The deeper politics of deep sea ports


The deeper politics of deep sea ports

The Daily Star November 04, 2019

Experts advise that Bangladesh should not abandon the idea of building a genuine deep sea port in Sonadia Island. PHOTO: STAR Muinul Islam

The Belt and Road Initiative (BRI) is a development strategy of the Chinese government aimed at enhancing regional connectivity and cooperation among the Eurasian countries—primarily the People’s Republic of China and the countries that spread along the historically famous land-based Silk Road Economic Belt (SREB) and the Maritime Silk Road (MSR).

BRI is designed to address an infrastructure gap along several land corridors of Asia, Europe and Africa and in maritime countries of Asia, Europe, Africa and Oceania. The proposed infrastructure development projects including deep seaports, highways and railways in Bangladesh under BRI for regional connectivity, should be given utmost importance by the Government of Bangladesh for modernising and expanding the existing infrastructure facilities in the country, which have been acting as serious bottlenecks in the way of our economic development.

Bangladesh became a part of the regional cooperation arrangement known as the Bangladesh-China-India-Myanmar Economic Corridor (BCIM-EC), also known as the Kunming Initiative, which was vigorously pursued by both India and China up to 2014. But after the election defeat of the Congress-led coalition government in India in 2014, the UPA government led by BJP’s Narendra Modi virtually abandoned the BCIM-EC agreement for its changed regional geopolitical strategy, where India considers China as its foremost regional adversary and superpower rival. Therefore, India has forged a strong alliance with the USA and Japan to deny China easy access to the Bay of Bengal and the Indian Ocean.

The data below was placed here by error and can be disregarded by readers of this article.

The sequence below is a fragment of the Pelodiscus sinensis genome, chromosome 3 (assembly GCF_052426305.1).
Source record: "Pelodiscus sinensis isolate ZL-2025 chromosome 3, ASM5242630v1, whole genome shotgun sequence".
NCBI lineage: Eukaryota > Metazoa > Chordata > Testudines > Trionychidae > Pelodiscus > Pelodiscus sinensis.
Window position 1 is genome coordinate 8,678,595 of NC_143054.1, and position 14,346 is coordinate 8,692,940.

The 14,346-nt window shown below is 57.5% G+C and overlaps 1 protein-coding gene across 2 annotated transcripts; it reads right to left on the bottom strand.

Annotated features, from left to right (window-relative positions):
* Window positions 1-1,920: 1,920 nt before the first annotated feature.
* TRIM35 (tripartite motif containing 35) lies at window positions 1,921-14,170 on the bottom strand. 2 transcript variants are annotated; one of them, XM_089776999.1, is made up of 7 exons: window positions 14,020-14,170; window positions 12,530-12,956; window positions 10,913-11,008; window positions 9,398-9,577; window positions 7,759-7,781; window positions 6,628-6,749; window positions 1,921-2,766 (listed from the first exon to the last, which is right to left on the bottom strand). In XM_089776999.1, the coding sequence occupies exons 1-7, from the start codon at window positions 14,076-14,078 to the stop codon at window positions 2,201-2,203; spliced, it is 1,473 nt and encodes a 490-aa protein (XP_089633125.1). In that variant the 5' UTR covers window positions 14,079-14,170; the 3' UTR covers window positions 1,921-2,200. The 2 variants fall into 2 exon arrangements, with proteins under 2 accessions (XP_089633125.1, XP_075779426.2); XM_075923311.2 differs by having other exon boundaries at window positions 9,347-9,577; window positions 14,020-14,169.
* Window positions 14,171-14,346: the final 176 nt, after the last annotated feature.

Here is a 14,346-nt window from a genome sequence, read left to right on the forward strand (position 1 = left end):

It is alleged that pressure was exerted on Bangladesh in 2014 to cancel a financing arrangement with China to build a deep sea port in Sonadia of Cox’s Bazar. Earlier, a feasibility study conducted by a Japanese firm in 2009 recommended to build the Sonadia Deep Sea Port in phases.

Prime Minister Modi has been propagating a new regional cooperation arrangement since then styled as BBIN Framework including Bangladesh, Bhutan, India and Nepal. Needless to say, the BBIN framework will be a very poor alternative to BCIM-EC. But it seems the BCIM-EC will not be implemented in the near future. The future of Sonadia Deep Sea Port project is now uncertain. Under the BCIM-EC arrangement, two projects for building a railway line and a highway connecting Bangladesh’s Ukhia in Cox’s Bazar with China’s Kunming City and the Yunan province through Myanmar were taken up for implementation. The Bangladesh part of the railway line is being constructed, but the Myanmar parts of both of the railway and highway projects seem to have been abandoned by Myanmar.